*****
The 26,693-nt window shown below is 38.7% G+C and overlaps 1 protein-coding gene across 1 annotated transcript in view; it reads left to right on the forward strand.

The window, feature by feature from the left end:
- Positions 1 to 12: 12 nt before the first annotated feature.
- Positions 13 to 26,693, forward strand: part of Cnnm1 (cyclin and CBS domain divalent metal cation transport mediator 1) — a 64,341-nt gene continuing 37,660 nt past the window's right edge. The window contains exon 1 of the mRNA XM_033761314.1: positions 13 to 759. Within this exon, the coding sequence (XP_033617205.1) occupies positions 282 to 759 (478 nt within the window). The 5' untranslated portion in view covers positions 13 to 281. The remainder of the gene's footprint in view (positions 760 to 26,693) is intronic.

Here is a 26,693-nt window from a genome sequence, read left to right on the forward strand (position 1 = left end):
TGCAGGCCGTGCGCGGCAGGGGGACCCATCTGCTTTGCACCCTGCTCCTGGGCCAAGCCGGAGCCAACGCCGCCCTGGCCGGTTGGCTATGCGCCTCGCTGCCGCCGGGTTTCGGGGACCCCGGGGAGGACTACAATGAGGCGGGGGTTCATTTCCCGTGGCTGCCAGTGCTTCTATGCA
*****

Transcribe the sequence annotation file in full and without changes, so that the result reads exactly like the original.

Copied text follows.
The 26,693-nt window shown below is 38.7% G+C and overlaps 1 protein-coding gene across 1 annotated transcript in view; it reads left to right on the forward strand.

The window, feature by feature from the left end:
- Positions 1 to 12: 12 nt before the first annotated feature.
- Positions 13 to 26,693, forward strand: part of Cnnm1 (cyclin and CBS domain divalent metal cation transport mediator 1) — a 64,341-nt gene continuing 37,660 nt past the window's right edge. The window contains exon 1 of the mRNA XM_033761314.1: positions 13 to 759. Within this exon, the coding sequence (XP_033617205.1) occupies positions 282 to 759 (478 nt within the window). The 5' untranslated portion in view covers positions 13 to 281. The remainder of the gene's footprint in view (positions 760 to 26,693) is intronic.

Here is a 26,693-nt window from a genome sequence, read left to right on the forward strand (position 1 = left end):
TGCAGGCCGTGCGCGGCAGGGGGACCCATCTGCTTTGCACCCTGCTCCTGGGCCAAGCCGGAGCCAACGCCGCCCTGGCCGGTTGGCTATGCGCCTCGCTGCCGCCGGGTTTCGGGGACCCCGGGGAGGACTACAATGAGGCGGGGGTTCATTTCCCGTGGCTGCCAGTGCTTCTATGCA